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For over a half a century the Christian Reformed Church has worked with and ministered among refugees. Read stories of CRC congregations and members welcoming, helping to resettle, and being blessed by refugees in our Welcoming Refugees project here.
We remember that just like the child Jesus and his parents, millions of men, women and children around the world must flee because of violence, racial tension, religious bigotry and natural disasters. And we remember that God has much to say about welcoming in the stranger.
With this understanding, we engage in the hands-on work of resettling and befriending refugees in Canada and United States, but we also know that we must speak up alongside refugees to work for just policies.
To sponsor a refugee family in Canada, connect with World Renew. To get involved in the U.S. connect with our partner Bethany Christian Services.
The Christian Reformed Church has a long history of helping refugees through both resettlement and advocacy.
In the 1960s, CRC missionaries opened the Good Samaritan Refugee Center in Miami, Florida, to provide refugee families from Cuba with food and clothing. Supplies were donated by CRC members from all over North America and were sent to Florida through World Renew (then known as the Christian Reformed World Relief Committee).
During the 1970s, Christian Reformed churches started to get involved in refugee resettlement in the United States and Canada on a larger scale, welcoming individuals and families from Vietnam. In Canada, World Renew has been part of the Private Sponsorship of Refugees Program since its inception in 1979.
The CRC’s ministry of resettlement has continued ever since. Through World Renew and other Sponsorship Agreement Holders, CRCs in Canada have welcomed families from all over the world, including Cambodian refugees fleeing the Khmer Rouge in the 1980s, Karen refugees fleeing Thailand in the early 2000s, and, most recently, families from all over the Middle East, including Syria and Iraq. Similar waves of refugee resettlement have also taken place through Christian Reformed churches in the United States through a partnership with Bethany Christian Services.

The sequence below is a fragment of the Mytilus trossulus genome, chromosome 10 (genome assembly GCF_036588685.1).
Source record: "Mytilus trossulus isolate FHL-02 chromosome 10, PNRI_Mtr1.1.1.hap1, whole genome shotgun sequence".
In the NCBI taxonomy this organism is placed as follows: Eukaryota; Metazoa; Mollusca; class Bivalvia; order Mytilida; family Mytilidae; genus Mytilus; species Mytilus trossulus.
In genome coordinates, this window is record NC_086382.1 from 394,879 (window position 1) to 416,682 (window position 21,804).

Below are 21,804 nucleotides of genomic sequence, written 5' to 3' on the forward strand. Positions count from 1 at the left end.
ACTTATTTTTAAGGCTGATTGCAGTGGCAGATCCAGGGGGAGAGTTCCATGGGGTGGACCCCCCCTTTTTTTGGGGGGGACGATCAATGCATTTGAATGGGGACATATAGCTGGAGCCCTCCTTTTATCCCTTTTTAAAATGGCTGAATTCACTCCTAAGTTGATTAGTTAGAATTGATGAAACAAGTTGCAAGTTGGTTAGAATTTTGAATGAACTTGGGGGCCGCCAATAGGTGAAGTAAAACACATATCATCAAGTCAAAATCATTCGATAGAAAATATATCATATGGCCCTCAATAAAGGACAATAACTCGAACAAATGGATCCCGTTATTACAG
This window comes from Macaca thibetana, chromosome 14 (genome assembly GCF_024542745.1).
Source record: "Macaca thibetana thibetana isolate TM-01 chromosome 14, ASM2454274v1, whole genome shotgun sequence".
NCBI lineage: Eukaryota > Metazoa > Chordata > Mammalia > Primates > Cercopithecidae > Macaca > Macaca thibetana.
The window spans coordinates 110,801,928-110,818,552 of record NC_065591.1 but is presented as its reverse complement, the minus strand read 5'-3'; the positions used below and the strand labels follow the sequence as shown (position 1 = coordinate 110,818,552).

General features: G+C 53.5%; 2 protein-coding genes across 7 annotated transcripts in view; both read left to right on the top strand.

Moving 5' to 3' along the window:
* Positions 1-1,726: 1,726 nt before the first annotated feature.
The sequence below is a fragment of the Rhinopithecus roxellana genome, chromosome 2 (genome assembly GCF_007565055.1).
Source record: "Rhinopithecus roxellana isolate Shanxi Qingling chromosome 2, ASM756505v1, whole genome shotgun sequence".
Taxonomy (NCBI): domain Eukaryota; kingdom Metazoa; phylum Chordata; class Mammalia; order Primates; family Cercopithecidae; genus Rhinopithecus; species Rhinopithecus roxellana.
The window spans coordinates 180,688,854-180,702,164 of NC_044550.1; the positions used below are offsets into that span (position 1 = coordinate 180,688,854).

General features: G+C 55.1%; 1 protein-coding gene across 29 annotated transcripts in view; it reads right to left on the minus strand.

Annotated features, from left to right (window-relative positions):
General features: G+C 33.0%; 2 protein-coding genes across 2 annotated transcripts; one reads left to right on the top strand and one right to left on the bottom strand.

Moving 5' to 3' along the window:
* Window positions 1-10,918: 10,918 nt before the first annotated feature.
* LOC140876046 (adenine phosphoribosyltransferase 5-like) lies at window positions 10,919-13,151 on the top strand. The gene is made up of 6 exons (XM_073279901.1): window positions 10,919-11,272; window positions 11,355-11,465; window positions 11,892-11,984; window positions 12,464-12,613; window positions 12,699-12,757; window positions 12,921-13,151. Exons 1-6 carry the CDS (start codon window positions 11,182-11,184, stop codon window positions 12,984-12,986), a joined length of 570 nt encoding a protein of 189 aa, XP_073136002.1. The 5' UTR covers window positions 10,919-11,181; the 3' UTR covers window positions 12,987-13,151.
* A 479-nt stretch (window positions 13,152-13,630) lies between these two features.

Here are just a few recent accounts from refugees and the Christian Reformed churches that welcomed them:
In December 2012, significant changes were made to Canada’s refugee system that began to make resettlement more difficult for various classes of refugees. These changes caught the attention of the Christian Reformed Centre for Public Dialogue and World Renew’s Refugee Resettlement Office. They observed diminishing refugee settlement rates; demanding new claim and appeal procedures; difficulties with a new “safe country” designation; and cuts to refugee health care that made vulnerable refugees more vulnerable yet. These CRC offices began to speak up about their concerns. Thankfully, there is hope that the changes that began in 2012 will be reversed. Links to two of the advocacy letters sent by these CRC offices to the Canadian government are provided below.
- Letter to Minister of Citizenship and Immigration, December 2013
- Letter to Minister of Citizenship and Immigration, January 2015
The theological underpinnings of the calling to welcome various kinds of immigrants were articulated in a report to Synod 2010 on “the issue of the migration of workers as it relates to the church’s ministries of inclusion, compassion, and hospitality” (Agenda for Synod 2010, pp. 536; see Acts of Synod 2007, p. 596).
In response to the report, synod adopted thirteen recommendations on areas including education and awareness, ministry of mercy and compassion, and justice and advocacy (see Acts of Synod 2010, pp. 875-79).
Synod calls CRC churches to take action in a variety of ways: